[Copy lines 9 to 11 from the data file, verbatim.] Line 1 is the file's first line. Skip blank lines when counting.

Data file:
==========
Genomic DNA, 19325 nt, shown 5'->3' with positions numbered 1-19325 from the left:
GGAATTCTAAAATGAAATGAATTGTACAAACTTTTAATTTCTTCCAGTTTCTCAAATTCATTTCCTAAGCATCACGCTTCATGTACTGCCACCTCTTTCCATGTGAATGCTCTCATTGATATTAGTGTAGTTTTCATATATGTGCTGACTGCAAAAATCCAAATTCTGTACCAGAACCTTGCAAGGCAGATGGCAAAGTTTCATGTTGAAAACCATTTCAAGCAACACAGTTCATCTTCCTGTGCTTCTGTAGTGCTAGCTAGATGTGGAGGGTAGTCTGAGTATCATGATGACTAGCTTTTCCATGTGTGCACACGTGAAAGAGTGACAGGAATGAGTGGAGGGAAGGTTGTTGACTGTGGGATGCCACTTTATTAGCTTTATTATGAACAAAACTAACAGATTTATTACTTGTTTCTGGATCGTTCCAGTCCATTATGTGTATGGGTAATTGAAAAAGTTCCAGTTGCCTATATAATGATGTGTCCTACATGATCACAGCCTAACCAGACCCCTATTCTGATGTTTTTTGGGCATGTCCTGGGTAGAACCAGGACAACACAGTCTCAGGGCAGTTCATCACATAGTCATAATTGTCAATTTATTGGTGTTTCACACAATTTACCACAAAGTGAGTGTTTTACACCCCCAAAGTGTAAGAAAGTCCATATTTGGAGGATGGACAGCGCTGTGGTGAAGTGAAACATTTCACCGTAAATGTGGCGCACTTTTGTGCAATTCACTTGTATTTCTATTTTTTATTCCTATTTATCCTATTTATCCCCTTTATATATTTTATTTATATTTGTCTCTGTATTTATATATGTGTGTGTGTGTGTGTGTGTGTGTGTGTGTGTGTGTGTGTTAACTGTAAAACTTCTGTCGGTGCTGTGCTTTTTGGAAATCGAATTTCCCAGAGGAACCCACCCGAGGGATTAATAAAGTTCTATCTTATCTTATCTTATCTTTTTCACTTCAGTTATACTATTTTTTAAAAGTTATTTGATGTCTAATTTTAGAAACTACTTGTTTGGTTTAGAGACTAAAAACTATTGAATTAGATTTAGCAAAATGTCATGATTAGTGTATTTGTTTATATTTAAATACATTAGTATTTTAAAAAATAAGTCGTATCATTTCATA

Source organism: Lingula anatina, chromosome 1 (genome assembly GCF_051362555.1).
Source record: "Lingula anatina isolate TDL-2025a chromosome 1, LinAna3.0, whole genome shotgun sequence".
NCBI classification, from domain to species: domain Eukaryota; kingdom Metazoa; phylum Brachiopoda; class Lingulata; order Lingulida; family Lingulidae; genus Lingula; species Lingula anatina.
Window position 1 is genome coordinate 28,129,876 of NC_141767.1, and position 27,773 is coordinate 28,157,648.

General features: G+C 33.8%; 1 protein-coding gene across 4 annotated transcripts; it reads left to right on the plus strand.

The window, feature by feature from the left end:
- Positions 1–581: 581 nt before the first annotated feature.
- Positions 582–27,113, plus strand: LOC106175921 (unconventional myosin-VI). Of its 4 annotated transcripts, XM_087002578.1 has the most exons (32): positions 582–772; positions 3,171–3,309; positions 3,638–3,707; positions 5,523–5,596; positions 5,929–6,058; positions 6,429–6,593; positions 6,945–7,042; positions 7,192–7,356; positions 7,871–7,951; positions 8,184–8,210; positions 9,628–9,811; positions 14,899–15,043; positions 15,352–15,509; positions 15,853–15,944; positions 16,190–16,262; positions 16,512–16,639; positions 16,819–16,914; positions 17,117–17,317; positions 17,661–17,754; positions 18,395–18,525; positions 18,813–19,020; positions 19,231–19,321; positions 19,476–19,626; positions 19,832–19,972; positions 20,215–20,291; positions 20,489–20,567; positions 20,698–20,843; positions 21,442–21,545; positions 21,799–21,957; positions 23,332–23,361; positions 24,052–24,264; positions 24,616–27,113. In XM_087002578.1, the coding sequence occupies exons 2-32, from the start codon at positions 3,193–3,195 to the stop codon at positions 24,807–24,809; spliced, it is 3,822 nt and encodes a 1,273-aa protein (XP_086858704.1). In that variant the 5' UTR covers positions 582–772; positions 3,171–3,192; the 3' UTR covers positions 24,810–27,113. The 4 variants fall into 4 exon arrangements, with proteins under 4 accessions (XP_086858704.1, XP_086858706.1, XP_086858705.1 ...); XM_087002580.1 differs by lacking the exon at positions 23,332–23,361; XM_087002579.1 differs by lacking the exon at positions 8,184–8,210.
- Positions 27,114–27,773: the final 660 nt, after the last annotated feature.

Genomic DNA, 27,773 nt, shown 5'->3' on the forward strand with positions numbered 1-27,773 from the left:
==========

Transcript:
- Positions 1–581: 581 nt before the first annotated feature.
- Positions 582–27,113, plus strand: LOC106175921 (unconventional myosin-VI). Of its 4 annotated transcripts, XM_087002578.1 has the most exons (32): positions 582–772; positions 3,171–3,309; positions 3,638–3,707; positions 5,523–5,596; positions 5,929–6,058; positions 6,429–6,593; positions 6,945–7,042; positions 7,192–7,356; positions 7,871–7,951; positions 8,184–8,210; positions 9,628–9,811; positions 14,899–15,043; positions 15,352–15,509; positions 15,853–15,944; positions 16,190–16,262; positions 16,512–16,639; positions 16,819–16,914; positions 17,117–17,317; positions 17,661–17,754; positions 18,395–18,525; positions 18,813–19,020; positions 19,231–19,321; positions 19,476–19,626; positions 19,832–19,972; positions 20,215–20,291; positions 20,489–20,567; positions 20,698–20,843; positions 21,442–21,545; positions 21,799–21,957; positions 23,332–23,361; positions 24,052–24,264; positions 24,616–27,113. In XM_087002578.1, the coding sequence occupies exons 2-32, from the start codon at positions 3,193–3,195 to the stop codon at positions 24,807–24,809; spliced, it is 3,822 nt and encodes a 1,273-aa protein (XP_086858704.1). In that variant the 5' UTR covers positions 582–772; positions 3,171–3,192; the 3' UTR covers positions 24,810–27,113. The 4 variants fall into 4 exon arrangements, with proteins under 4 accessions (XP_086858704.1, XP_086858706.1, XP_086858705.1 ...); XM_087002580.1 differs by lacking the exon at positions 23,332–23,361; XM_087002579.1 differs by lacking the exon at positions 8,184–8,210.
- Positions 27,114–27,773: the final 660 nt, after the last annotated feature.